Deceased


Fearless Undead Machines

Deceased - Fearless Undead Machines ©1997 Relapse
1. The Silent Creature
2. Contamination
3. Fearless Undead Machines
4. From The Ground They Came
5. Night Of The Deceased
6. Graphic Repulsion
7. Mysterious Research
8. Beyond Science
9. Unhuman Drama
10. The Psychic
11. Destiny

Y'know, considering the hype the media was giving this record, I truly expected the second coming while I listened to it. Or at the very least, a minor bout of rapture. Hailed as the 1997 thrash revival album of the year by many, I kinda wonder exactly what thrash they were referring to because this ain't it. Mind you, it's an okay album. But just barely. King Fowley's monotonous atonal vocals make each and every song sound alike and there isn't much in the way of varied songwriting. Sure, they play fast and furious, but an hour of songs about zombies and B-rated horror movies isn't my idea of fun anymore. When I'm next in the mood for thrash, I'll go put on my records from the 80's, thanks.

Review by John Chedsey

Review date: 09/1997

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Supernatural Addiction

Deceased - Supernatural Addiction ©2000 Relapse
1. The Premonition
2. Dark Chilling Heartbeat
3. A Very Familiar Stranger
4. Frozen Screams
5. The Doll With The Hideous Spirit
6. The Hanging Soldier
7. Chambers Of The Waiting Blind
8. Elly's Dementia

For a band that champions the cause of "metal" so fiercely, you think that they'd be putting out an album that was more interesting. I'll readily admit that Supernatural Addiction is a much better album than the highly touted but ultimately disappointing Fearless Undead Machines from 1997. The opening guitar lines on "The Premonition" show that guitarists Mark Adams and Mike Smith have been spending some time working on a more classic, melodic metal feel and their playing throughout is much improved over what I remember of their past material. But unfortunately King Fowley's vocals have not improved at all and his monotonous rasp tends to completely work against every single song. It's not a pleasant tone, nor a fitting one for the current musical fare. Considering some of Fowley's writings in various metal zines, you'd expect he'd push himself to be better than all those "fake" metal bands he blasts. But sadly, while Deceased has indeed improved since their last album, this is still the sort of album that ultimately gets put back onto the shelf because there are scads more interesting bands to hear in the world, including (gasp!) those dreadful fake metal bands. Blah and bland.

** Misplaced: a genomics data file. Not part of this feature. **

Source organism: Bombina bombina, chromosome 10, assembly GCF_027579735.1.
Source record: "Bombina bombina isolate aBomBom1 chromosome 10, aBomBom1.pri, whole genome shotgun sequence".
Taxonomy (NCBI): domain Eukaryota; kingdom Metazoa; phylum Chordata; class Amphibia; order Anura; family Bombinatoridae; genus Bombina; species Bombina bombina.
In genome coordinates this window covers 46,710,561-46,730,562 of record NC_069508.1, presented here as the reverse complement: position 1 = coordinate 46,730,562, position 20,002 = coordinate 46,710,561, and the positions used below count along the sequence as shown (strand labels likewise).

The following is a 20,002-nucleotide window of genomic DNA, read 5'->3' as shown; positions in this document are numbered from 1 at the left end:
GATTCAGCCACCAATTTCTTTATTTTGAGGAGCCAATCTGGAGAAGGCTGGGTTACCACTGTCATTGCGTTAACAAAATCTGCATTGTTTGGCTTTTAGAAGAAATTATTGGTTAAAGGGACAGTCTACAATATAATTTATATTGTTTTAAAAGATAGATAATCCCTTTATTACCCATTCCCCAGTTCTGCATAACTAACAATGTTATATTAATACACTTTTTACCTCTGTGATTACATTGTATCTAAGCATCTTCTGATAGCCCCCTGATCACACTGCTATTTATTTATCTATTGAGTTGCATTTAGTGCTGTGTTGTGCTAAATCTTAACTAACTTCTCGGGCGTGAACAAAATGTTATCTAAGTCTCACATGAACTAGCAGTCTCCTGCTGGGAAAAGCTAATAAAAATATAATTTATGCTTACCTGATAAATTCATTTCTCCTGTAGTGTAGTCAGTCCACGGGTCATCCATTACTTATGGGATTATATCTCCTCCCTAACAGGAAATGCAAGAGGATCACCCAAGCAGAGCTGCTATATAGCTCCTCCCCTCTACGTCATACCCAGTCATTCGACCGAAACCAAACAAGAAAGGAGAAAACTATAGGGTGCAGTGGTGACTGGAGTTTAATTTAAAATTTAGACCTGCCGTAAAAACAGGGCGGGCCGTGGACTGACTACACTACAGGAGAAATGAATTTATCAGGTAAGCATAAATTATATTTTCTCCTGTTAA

Review by John Chedsey

Review date: 04/2000

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